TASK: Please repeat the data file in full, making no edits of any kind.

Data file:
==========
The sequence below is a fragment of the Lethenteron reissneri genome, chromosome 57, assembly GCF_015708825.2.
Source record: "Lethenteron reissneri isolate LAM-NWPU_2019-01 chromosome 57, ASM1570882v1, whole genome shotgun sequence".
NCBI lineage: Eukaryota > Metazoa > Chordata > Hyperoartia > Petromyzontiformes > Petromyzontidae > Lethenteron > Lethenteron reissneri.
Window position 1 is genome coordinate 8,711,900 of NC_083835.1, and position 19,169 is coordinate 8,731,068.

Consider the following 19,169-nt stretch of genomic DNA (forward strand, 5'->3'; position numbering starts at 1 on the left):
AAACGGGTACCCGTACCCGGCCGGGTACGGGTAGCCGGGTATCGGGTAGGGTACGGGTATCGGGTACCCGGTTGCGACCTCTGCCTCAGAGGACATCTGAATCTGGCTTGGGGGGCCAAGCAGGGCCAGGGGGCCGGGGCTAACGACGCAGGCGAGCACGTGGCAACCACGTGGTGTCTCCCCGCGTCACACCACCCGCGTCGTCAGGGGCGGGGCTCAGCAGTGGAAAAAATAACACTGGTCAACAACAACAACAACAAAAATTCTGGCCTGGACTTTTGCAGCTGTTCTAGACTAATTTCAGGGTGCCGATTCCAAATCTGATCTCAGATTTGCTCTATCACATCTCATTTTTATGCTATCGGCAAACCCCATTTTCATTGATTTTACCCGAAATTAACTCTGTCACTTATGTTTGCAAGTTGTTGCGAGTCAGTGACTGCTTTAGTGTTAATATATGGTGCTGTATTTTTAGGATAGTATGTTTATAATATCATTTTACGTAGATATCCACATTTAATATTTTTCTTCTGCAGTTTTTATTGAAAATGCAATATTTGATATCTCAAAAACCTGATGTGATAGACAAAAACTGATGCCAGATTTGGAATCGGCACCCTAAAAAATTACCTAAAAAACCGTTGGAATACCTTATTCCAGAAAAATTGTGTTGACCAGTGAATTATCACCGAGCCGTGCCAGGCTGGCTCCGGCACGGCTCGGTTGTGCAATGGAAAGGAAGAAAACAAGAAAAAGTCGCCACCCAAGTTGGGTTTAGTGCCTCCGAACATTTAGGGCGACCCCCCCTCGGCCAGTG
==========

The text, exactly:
The sequence below is a fragment of the Lethenteron reissneri genome, chromosome 57, assembly GCF_015708825.2.
Source record: "Lethenteron reissneri isolate LAM-NWPU_2019-01 chromosome 57, ASM1570882v1, whole genome shotgun sequence".
NCBI lineage: Eukaryota > Metazoa > Chordata > Hyperoartia > Petromyzontiformes > Petromyzontidae > Lethenteron > Lethenteron reissneri.
Window position 1 is genome coordinate 8,711,900 of NC_083835.1, and position 19,169 is coordinate 8,731,068.

Consider the following 19,169-nt stretch of genomic DNA (forward strand, 5'->3'; position numbering starts at 1 on the left):
AAACGGGTACCCGTACCCGGCCGGGTACGGGTAGCCGGGTATCGGGTAGGGTACGGGTATCGGGTACCCGGTTGCGACCTCTGCCTCAGAGGACATCTGAATCTGGCTTGGGGGGCCAAGCAGGGCCAGGGGGCCGGGGCTAACGACGCAGGCGAGCACGTGGCAACCACGTGGTGTCTCCCCGCGTCACACCACCCGCGTCGTCAGGGGCGGGGCTCAGCAGTGGAAAAAATAACACTGGTCAACAACAACAACAACAAAAATTCTGGCCTGGACTTTTGCAGCTGTTCTAGACTAATTTCAGGGTGCCGATTCCAAATCTGATCTCAGATTTGCTCTATCACATCTCATTTTTATGCTATCGGCAAACCCCATTTTCATTGATTTTACCCGAAATTAACTCTGTCACTTATGTTTGCAAGTTGTTGCGAGTCAGTGACTGCTTTAGTGTTAATATATGGTGCTGTATTTTTAGGATAGTATGTTTATAATATCATTTTACGTAGATATCCACATTTAATATTTTTCTTCTGCAGTTTTTATTGAAAATGCAATATTTGATATCTCAAAAACCTGATGTGATAGACAAAAACTGATGCCAGATTTGGAATCGGCACCCTAAAAAATTACCTAAAAAACCGTTGGAATACCTTATTCCAGAAAAATTGTGTTGACCAGTGAATTATCACCGAGCCGTGCCAGGCTGGCTCCGGCACGGCTCGGTTGTGCAATGGAAAGGAAGAAAACAAGAAAAAGTCGCCACCCAAGTTGGGTTTAGTGCCTCCGAACATTTAGGGCGACCCCCCCTCGGCCAGTG